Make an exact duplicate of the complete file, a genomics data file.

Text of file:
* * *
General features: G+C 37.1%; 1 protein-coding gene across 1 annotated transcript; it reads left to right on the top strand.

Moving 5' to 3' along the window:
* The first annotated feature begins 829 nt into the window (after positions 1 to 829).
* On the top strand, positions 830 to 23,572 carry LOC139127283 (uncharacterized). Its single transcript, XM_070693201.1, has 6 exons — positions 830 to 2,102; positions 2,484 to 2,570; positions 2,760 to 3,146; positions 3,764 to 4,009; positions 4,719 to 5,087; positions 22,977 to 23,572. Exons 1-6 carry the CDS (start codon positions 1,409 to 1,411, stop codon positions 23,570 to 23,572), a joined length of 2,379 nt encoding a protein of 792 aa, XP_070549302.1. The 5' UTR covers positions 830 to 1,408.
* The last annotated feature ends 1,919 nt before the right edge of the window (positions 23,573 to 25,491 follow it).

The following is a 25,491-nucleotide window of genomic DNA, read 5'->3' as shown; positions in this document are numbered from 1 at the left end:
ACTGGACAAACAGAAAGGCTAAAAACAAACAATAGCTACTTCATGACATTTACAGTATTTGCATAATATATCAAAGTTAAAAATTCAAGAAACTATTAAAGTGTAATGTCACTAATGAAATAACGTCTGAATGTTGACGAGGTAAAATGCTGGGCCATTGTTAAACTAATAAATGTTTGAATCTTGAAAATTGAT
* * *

General features: G+C 37.1%; 1 protein-coding gene across 1 annotated transcript; it reads left to right on the top strand.

Moving 5' to 3' along the window:
* The first annotated feature begins 829 nt into the window (after positions 1 to 829).
* On the top strand, positions 830 to 23,572 carry LOC139127283 (uncharacterized). Its single transcript, XM_070693201.1, has 6 exons — positions 830 to 2,102; positions 2,484 to 2,570; positions 2,760 to 3,146; positions 3,764 to 4,009; positions 4,719 to 5,087; positions 22,977 to 23,572. Exons 1-6 carry the CDS (start codon positions 1,409 to 1,411, stop codon positions 23,570 to 23,572), a joined length of 2,379 nt encoding a protein of 792 aa, XP_070549302.1. The 5' UTR covers positions 830 to 1,408.
* The last annotated feature ends 1,919 nt before the right edge of the window (positions 23,573 to 25,491 follow it).

The following is a 25,491-nucleotide window of genomic DNA, read 5'->3' as shown; positions in this document are numbered from 1 at the left end:
ACTGGACAAACAGAAAGGCTAAAAACAAACAATAGCTACTTCATGACATTTACAGTATTTGCATAATATATCAAAGTTAAAAATTCAAGAAACTATTAAAGTGTAATGTCACTAATGAAATAACGTCTGAATGTTGACGAGGTAAAATGCTGGGCCATTGTTAAACTAATAAATGTTTGAATCTTGAAAATTGAT